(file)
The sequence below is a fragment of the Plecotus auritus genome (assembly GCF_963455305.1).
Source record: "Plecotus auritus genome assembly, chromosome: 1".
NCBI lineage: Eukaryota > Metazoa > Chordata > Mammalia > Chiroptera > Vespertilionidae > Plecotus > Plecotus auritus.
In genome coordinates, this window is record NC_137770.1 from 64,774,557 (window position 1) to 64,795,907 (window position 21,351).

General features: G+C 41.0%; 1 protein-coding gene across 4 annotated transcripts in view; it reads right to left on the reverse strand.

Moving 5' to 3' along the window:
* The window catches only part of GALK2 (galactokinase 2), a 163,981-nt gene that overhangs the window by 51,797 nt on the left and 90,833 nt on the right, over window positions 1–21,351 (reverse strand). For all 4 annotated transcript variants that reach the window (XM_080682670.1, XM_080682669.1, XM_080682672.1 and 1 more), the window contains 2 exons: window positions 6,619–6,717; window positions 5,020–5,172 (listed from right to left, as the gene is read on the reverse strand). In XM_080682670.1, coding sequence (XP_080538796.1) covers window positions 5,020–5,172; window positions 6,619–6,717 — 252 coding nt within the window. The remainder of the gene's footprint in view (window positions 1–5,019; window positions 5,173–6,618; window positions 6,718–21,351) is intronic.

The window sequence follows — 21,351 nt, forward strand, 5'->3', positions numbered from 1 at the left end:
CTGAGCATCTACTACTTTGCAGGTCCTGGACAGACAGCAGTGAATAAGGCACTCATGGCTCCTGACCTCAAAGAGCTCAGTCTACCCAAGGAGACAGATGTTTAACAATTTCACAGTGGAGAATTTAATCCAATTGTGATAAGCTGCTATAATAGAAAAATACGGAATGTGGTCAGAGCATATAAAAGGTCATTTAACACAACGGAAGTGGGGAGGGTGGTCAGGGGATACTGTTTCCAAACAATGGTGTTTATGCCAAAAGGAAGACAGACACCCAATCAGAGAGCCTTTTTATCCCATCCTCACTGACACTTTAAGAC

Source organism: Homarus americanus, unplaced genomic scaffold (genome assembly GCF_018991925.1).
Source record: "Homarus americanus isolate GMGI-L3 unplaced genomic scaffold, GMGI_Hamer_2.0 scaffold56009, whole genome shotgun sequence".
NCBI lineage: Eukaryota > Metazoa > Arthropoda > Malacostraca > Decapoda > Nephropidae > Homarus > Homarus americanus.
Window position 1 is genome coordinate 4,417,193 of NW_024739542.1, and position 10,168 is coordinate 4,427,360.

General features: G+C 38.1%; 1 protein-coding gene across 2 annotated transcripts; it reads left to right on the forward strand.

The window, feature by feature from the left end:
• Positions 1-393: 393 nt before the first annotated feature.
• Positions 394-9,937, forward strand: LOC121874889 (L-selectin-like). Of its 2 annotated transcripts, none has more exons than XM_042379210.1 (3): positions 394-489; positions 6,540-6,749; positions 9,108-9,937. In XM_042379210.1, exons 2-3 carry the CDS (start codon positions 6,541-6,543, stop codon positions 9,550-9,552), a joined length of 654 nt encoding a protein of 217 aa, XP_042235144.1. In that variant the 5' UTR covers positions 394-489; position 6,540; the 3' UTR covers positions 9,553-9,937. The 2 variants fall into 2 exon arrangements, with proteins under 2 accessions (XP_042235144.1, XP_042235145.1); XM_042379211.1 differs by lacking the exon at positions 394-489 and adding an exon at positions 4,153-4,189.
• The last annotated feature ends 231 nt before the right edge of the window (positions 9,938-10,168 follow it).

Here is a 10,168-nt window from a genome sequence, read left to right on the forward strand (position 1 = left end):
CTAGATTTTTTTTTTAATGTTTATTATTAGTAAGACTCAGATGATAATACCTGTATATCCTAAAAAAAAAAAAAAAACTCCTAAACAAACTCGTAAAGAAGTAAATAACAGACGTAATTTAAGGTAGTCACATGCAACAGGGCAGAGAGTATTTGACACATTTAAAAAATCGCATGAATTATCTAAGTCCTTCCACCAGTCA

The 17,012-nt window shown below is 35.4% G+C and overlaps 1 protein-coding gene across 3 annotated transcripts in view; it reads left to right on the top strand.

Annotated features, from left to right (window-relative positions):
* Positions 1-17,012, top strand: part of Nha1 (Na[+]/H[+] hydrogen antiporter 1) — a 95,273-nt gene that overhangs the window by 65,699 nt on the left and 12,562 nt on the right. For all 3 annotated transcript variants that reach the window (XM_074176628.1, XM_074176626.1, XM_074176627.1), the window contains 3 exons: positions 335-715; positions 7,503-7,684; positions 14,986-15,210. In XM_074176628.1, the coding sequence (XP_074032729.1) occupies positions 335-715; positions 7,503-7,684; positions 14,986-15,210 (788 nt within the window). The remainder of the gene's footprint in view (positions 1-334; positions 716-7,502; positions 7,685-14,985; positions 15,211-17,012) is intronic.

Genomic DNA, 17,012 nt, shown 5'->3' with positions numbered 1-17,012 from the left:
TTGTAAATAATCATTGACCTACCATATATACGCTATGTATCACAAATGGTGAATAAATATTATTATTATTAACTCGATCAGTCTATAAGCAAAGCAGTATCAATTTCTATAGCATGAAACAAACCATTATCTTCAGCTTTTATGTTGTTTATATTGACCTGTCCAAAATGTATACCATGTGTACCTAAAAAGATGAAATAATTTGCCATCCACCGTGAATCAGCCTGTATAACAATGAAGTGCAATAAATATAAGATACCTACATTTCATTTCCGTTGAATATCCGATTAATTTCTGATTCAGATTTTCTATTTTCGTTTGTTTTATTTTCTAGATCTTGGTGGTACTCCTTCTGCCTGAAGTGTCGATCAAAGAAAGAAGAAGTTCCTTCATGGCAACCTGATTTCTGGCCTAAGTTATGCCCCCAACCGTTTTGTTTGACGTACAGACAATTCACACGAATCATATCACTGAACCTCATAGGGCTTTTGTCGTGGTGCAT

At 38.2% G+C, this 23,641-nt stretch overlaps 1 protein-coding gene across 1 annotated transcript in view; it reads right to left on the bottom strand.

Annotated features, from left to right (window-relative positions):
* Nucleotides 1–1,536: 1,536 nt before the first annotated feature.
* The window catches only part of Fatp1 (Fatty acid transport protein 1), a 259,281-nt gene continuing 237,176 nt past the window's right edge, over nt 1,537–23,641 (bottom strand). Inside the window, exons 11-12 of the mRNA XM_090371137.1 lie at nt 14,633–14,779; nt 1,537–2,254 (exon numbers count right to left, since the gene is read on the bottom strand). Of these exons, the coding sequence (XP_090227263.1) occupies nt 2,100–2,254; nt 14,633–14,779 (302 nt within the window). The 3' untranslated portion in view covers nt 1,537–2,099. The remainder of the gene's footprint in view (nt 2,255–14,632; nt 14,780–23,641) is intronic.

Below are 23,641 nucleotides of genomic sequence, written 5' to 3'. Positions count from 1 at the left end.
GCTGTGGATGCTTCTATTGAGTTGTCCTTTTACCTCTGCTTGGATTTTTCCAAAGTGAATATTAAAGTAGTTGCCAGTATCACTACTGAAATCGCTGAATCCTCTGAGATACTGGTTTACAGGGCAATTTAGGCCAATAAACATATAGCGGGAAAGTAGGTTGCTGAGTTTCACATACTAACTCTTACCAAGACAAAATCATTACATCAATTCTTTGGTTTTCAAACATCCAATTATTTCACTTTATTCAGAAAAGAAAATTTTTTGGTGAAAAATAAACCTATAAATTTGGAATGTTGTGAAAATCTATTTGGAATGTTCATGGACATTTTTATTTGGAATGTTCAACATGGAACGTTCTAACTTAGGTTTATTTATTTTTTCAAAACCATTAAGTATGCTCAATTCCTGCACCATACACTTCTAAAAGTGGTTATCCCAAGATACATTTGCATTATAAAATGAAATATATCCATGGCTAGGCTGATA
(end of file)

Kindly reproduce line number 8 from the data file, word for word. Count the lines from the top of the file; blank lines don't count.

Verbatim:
The window sequence follows — 21,351 nt, forward strand, 5'->3', positions numbered from 1 at the left end: